• 15it as a flap bending away from the bottom box. I’ll get to the second intersection in a minute.The third is intersection L, which shows you where to make another horizontal line to establishthe center of the perspective box, and marking both left and right intersections “point B” tomatch how they are identified in the lower box.The second and fourth intersections, E and H, along with intersections G, F, B and A, matchthe same points in the lower box and give you the theoretical means to draw a circle seen inperspective. The theory is that you simply connect these eight points (A and B are doubled)with curved lines and, voila, you have the correct ellipse. However, I find it takes a certainamount of fiddling to swing these curves around the corners to make them look right. In otherwords, you already have to have some sense of what a perspective circle looks like in order tocarry out this last bit of the procedure. Whew! Work on your free-hand ellipses.Now, back to our Kansas prairie picnic. This time, we’ll let our beagle run off at an angle,which will give us a vanishing point, A, to the right of our picture frame. Establish the left-handvanishing point, B, along the horizon at roughly the same distance from the center as the firstvanishing point (as you did in plotting the perspective circle). Choose a point in the lower leftof the picture frame along the angle of the first vanishing point for the corner of the blanket,(C). Now join that point to the second vanishing point. This gives you the angles of two sidesof the blanket. Now choose two points that seem reasonable for the width (D), and length (E),of the blanket and join those points to the appropriate vanishing points. Now you have
    • 16completed the perspective view of the rectangle of the blanket as it has turned to match thetrajectory of the beagle’s flight.Since we’ve spent so much time plotting the circle in perspective (a.k.a. the ellipse), let’s turnour pond into a little house on the prairie to get some practice with rectilinear shapes.First, choose a point (F) above and to the right of the blanket for the near corner of the house(as you did with the blanket), and extend lines along the vanishing point angles to establish thelength (H) and width (G) of the house. From the point F draw a vertical line to establish theheight (I) of the house.Using the vanishing point trajectories you can now complete the basic box of the house. Inorder to establish the center points of the two visible walls, make a horizontal base line, J to K,running through point F at the corner of the house. Using lines running from both vanishingpoints and through the corners of the house establish the width and length along the base line, Jto K. Measure the halfway points along that line. By extending vanishing point lines back to thehouse from the two midpoints you can figure out where to put the centered roof peak and thecentered door, and where to center windows in the remaining spaces. You have nowcompleted a scene of a blanket and a house viewed from the same vantage point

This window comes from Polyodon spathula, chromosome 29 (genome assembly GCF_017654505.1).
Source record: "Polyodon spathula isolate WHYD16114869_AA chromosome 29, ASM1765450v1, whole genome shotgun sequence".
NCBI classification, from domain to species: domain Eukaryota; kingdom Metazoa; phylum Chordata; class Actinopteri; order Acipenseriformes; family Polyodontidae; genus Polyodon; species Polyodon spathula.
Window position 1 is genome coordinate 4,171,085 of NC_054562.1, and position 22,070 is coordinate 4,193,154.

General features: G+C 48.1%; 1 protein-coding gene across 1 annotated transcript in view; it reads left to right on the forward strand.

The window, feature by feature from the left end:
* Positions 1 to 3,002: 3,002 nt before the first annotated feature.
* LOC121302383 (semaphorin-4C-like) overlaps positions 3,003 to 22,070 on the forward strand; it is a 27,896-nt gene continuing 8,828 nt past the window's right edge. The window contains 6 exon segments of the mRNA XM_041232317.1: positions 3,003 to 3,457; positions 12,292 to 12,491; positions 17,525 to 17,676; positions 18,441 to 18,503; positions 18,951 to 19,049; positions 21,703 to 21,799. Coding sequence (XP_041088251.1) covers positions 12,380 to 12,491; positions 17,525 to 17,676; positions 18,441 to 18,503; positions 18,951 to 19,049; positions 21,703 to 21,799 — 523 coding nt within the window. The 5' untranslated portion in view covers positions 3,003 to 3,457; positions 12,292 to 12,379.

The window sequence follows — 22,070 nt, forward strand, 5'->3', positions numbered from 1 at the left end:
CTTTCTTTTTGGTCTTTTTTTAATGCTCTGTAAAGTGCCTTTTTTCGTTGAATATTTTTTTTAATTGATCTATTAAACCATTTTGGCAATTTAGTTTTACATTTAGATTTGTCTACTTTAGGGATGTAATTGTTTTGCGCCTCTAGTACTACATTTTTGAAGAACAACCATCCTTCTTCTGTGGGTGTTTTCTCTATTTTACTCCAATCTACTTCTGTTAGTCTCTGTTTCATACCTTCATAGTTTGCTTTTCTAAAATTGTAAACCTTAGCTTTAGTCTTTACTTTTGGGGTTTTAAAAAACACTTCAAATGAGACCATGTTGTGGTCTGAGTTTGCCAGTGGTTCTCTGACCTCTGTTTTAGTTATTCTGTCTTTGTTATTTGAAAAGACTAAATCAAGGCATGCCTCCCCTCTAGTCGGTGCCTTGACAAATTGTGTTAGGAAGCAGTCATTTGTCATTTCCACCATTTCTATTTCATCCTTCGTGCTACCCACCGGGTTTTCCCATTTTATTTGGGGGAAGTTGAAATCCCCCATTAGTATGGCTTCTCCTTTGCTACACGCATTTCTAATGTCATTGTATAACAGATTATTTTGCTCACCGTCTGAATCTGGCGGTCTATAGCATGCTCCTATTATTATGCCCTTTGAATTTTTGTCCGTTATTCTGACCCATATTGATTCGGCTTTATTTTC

• 17My personal take on perspective is that one should understand enough of the basic idea ofvanishing points to substantiate how you see objects and buildings recede in space in youreveryday life, so that it helps you to draw a convincing image without having to do a lot ofplotting. An easy little exercise you can do is to draw a rectangle with a horizon line and then,free-hand, draw a series of boxes aligning with the same one or two vanishing points. It willhelp you, too, with understanding what things look like when they are low or high in an imagefield.For those of you anxious to move deeper into the labyrinth of perspective, I offer this littletaste of what you’re in for.
    • 18Giorgio de Chirico’s “Melancholy and Mystery of a Street”
    • 19 V Mother Nature DecodedMother Nature can look very chaotic. When we take a walk around a garden, every floweringbush can seem like a confusing explosion of blossoms and leaves, every tree like an impossiblycomplicated tangle of branches and foliage. How can we possibly draw these verdantlyoverflowing subjects without going blind, or crazy?Well, the truth is that drawing or painting the actual complexity of a bouquet of flowers or apatch of forest with precision is a high-level observational and aesthetic task that, for themoment, we will leave to artists like Henri Fantin-Latour or Gustav Klimt. We can, however,take a single stem from that bouquet and choose single trees from that forest to look at andfind a way to draw. Henri Fantin-Latour, left; Gustav Klimt, right “Roses,” left. “The Birch Wood,” right.Many people learning to draw have an understandable anxiety about getting the proportionsright. The skill of drawing proportionally comes from doing a lot of drawing, but also fromcombining the search for correct proportion with the all the other ways that we think aboutour subject as we draw. In the following analysis of a flower I think you will see that